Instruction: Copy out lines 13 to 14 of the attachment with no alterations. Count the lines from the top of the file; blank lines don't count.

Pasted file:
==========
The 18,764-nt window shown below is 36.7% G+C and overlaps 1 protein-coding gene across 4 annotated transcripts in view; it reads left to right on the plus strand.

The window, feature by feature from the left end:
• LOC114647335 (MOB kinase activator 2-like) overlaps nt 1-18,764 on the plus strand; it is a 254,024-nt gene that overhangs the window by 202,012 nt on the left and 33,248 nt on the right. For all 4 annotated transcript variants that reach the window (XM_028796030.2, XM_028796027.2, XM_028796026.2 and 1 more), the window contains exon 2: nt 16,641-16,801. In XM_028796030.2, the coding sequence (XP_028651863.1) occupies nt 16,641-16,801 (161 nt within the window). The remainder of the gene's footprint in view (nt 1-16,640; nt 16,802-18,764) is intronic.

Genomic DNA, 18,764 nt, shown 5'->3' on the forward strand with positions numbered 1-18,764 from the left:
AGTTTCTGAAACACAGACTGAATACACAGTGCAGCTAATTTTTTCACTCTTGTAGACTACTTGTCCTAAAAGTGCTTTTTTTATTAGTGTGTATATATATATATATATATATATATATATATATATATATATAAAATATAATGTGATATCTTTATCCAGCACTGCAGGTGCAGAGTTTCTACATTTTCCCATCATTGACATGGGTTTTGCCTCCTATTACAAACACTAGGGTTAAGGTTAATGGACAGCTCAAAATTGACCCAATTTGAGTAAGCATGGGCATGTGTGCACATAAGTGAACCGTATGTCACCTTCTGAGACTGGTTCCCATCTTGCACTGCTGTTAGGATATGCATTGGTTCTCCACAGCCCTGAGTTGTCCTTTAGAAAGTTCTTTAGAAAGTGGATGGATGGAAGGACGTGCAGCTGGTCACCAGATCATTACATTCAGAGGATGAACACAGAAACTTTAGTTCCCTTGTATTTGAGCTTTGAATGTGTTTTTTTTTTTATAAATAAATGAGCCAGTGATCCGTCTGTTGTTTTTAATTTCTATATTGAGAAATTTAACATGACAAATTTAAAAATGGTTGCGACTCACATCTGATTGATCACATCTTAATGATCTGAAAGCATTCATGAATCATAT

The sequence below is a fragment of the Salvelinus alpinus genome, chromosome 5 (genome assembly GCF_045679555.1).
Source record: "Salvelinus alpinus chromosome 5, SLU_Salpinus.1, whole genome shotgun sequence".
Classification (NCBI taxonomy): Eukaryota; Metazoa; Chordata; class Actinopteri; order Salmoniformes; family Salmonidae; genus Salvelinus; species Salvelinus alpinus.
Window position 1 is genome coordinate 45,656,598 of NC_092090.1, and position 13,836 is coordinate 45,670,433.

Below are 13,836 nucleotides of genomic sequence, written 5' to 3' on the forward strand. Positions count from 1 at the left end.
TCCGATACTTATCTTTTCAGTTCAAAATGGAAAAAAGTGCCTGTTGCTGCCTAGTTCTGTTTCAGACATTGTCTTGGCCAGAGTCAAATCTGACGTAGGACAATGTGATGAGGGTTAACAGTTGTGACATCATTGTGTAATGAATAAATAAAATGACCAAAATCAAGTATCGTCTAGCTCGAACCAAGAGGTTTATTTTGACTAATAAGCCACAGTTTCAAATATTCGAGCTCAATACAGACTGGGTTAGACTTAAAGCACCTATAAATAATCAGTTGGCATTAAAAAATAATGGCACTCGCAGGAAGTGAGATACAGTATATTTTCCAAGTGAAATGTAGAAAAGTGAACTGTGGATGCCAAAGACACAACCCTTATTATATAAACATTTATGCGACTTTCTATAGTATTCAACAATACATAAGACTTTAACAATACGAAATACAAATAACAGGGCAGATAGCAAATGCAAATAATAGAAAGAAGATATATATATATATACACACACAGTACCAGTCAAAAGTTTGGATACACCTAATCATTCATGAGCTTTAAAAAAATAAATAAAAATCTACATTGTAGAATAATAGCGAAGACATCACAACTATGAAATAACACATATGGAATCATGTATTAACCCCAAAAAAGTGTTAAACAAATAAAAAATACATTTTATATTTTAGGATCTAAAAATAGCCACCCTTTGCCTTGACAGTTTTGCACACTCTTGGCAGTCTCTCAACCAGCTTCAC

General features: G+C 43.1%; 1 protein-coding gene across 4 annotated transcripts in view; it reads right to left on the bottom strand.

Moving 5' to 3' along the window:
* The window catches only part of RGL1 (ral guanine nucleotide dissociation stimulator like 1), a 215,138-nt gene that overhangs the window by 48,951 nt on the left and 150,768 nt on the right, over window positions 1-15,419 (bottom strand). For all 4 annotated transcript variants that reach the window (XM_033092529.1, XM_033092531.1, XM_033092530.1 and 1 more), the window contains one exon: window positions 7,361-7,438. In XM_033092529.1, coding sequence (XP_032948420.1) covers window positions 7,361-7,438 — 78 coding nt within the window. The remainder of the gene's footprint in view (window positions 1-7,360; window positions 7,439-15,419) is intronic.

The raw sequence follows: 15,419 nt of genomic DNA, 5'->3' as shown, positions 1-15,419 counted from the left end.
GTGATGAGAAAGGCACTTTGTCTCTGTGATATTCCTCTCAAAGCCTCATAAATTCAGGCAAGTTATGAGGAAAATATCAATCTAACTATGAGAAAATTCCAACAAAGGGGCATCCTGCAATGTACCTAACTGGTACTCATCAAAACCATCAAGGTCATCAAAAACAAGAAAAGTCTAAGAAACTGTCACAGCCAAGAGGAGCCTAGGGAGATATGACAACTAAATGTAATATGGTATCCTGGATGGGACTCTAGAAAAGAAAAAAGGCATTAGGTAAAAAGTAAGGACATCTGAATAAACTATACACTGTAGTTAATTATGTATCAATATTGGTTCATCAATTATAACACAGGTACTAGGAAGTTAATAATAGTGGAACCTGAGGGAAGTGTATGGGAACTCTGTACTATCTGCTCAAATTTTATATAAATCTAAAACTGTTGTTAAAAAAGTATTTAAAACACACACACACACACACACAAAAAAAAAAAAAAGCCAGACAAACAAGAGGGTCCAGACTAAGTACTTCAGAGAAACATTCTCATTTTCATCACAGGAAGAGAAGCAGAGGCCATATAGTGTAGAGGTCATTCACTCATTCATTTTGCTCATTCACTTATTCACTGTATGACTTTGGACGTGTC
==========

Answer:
Moving 5' to 3' along the window:
* The window catches only part of RGL1 (ral guanine nucleotide dissociation stimulator like 1), a 215,138-nt gene that overhangs the window by 48,951 nt on the left and 150,768 nt on the right, over window positions 1-15,419 (bottom strand). For all 4 annotated transcript variants that reach the window (XM_033092529.1, XM_033092531.1, XM_033092530.1 and 1 more), the window contains one exon: window positions 7,361-7,438. In XM_033092529.1, coding sequence (XP_032948420.1) covers window positions 7,361-7,438 — 78 coding nt within the window. The remainder of the gene's footprint in view (window positions 1-7,360; window positions 7,439-15,419) is intronic.